When legendary restaurateur Bill Chait partnered with the Creative Arts Agency to open an eatery in the space next to Fred Segal on the Sunset Strip it started a discussion around a compelling question: How do you merge food and fashion?
“There’s been some interesting restaurant-retail partnerships in the last few years,” says Chait, citing chef Marc Vetri’s 2015 sale of his company to Urban Outfitters. “The retail world is under a lot of pressure so creating unique experience, however you do it, is really what it’s all about,” says Chait. “I think this is something you’re probably going to see more of in the future.”
What Chait came up with is Tesse (short for délicatesse), a bustling, 125-seat restaurant with an adjacent wine store, open wood-fired kitchen, and Michelin-starred chef Raphael Francois (Le Cirque, Four Seasons George V, Hôtel de Crillon, Paris) at the helm. In a neighborhood more known for tourist-driven nightlife and entertainment, Francois’s extensive menu of French delicacies is a culinary destination-maker.
“I think the number one reason people go to restaurants is to socialize with their friends, to be with people that they want to be with,” says Chait. “The medium of that socialization is food and beverage and space.”
In line with Chait’s intention for the restaurant to be a social hub, a long list of pates, foie gras, house made sausages, and cured meats makes for optimal sharing, while the wine program offers only half pours to encourage continued wine tasting. Blue crab simplisse, a creamy bowl of whipped potatoes and crab meat speckled with fresh tarragon, is drizzled with a cognac sauce table side. Juicy gobs of marrow slide down the bone and onto a plate of bucatini twirled with duck prosciutto, brown butter, and shallots. The vegetable “beignets” arrive plated before the server drowns them in a red pepper-and-tomato gazpacho. In fact, many of the menu items at Tesse involve some such table-side presentation, adding to the liveliness of the room.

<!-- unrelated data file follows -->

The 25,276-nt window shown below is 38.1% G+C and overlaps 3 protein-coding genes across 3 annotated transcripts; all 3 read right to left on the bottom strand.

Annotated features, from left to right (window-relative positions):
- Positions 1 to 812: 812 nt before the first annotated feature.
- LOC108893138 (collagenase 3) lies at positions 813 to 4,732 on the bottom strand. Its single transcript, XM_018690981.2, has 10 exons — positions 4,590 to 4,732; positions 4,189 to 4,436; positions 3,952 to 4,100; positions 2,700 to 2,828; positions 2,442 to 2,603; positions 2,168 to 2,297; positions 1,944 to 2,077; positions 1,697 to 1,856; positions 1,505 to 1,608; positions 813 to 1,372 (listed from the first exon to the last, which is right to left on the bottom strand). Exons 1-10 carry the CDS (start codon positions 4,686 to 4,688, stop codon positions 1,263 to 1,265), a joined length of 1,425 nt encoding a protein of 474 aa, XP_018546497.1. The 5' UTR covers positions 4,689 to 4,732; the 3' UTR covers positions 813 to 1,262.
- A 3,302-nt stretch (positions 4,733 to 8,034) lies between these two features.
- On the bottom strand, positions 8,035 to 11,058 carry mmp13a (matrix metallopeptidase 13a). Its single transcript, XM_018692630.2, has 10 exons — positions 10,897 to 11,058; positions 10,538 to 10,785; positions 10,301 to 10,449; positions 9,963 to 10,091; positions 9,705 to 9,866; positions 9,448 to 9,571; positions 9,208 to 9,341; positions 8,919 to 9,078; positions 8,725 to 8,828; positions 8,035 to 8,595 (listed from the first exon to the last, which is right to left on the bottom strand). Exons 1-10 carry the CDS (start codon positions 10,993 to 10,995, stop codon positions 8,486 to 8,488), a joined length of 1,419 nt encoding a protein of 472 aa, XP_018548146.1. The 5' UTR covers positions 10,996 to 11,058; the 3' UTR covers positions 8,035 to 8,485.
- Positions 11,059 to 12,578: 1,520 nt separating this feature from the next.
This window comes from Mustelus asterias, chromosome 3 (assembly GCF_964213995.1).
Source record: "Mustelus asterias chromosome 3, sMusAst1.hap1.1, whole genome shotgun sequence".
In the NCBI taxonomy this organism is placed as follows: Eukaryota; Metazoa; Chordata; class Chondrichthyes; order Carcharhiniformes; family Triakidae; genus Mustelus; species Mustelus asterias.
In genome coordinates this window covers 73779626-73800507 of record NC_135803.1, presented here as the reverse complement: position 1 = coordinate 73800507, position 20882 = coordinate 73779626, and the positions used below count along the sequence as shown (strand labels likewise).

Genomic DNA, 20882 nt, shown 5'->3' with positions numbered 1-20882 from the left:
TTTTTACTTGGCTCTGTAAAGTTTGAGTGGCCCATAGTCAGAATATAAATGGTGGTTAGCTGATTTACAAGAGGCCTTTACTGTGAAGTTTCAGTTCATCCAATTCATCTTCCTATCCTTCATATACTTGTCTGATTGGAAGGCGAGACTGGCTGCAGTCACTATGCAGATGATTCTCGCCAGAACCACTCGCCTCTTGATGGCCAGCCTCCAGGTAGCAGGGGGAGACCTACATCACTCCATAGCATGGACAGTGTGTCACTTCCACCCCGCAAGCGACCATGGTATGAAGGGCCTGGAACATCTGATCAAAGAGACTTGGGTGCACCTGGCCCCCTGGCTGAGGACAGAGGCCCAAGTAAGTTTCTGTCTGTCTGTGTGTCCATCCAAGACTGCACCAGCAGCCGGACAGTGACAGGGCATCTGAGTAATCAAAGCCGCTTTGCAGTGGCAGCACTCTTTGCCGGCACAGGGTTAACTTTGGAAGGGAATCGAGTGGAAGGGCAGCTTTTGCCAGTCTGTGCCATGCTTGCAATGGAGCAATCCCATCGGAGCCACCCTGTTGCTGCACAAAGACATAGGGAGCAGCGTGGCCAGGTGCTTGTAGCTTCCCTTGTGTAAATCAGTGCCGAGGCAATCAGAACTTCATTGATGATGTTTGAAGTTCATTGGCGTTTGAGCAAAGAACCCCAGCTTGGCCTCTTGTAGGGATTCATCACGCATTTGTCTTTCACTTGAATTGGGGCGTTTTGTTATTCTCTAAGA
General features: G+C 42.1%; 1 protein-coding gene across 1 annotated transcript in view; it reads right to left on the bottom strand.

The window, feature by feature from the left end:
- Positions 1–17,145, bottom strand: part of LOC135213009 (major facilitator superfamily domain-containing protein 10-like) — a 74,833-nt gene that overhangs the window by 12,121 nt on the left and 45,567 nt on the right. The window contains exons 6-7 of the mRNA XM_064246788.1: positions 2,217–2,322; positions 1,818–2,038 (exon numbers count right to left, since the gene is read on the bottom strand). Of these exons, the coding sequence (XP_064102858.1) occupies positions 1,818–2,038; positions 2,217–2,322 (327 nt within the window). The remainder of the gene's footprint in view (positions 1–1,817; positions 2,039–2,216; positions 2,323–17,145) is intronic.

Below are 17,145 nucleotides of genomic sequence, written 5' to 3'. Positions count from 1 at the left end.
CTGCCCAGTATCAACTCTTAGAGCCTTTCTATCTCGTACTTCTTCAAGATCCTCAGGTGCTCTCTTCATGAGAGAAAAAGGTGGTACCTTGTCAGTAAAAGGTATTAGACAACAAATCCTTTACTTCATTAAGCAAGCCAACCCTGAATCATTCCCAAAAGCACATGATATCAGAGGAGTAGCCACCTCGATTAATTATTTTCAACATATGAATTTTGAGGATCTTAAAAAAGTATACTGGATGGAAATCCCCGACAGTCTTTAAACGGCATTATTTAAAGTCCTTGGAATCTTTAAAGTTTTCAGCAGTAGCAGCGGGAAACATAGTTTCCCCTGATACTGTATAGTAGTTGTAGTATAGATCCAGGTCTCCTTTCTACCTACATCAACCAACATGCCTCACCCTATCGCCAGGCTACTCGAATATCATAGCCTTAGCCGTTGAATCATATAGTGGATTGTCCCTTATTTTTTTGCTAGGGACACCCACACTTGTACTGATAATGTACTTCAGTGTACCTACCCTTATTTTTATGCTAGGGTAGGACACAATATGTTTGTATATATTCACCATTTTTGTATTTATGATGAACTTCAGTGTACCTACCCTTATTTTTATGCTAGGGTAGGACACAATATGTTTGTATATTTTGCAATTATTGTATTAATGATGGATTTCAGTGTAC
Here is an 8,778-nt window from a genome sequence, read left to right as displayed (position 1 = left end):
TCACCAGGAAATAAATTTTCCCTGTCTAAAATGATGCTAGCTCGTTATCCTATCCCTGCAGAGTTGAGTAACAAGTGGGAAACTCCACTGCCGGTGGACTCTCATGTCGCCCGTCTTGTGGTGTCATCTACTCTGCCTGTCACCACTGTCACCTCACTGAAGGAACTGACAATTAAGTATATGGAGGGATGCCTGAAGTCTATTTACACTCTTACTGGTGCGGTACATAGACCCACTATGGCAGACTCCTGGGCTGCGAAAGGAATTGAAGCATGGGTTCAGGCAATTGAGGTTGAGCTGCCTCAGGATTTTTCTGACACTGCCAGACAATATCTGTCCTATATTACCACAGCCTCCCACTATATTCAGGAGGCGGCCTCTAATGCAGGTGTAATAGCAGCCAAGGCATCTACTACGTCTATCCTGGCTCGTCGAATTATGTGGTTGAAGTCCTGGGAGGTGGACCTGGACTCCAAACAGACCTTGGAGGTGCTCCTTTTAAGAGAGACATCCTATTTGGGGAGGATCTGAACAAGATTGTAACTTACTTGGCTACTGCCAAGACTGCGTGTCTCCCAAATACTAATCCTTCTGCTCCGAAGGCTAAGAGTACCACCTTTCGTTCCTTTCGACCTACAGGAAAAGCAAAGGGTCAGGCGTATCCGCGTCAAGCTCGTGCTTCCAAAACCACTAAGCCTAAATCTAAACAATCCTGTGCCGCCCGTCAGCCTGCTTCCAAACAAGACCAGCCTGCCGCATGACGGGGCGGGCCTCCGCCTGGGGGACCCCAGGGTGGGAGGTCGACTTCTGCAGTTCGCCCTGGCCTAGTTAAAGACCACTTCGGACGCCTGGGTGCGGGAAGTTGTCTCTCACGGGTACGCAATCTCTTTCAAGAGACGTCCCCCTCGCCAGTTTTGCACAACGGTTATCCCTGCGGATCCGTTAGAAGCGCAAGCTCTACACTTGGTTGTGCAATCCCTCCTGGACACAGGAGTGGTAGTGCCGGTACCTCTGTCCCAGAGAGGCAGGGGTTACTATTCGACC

“The soul of the restaurant’s whole perspective is driven by the mind of the chef,” says Chait, who is famous for opening highly anticipated and beloved restaurants like Bestia, Republique, Otium, and Picca. He believes the secret to a successful restaurant is having a unique chef with a genuine and strong point of view combined with a space and experience that magnifies that chef’s abilities.
“It becomes something that’s greater than the sum of its parts,” he says.
Tesse, 8500 W. Sunset Blvd., West Hollywood
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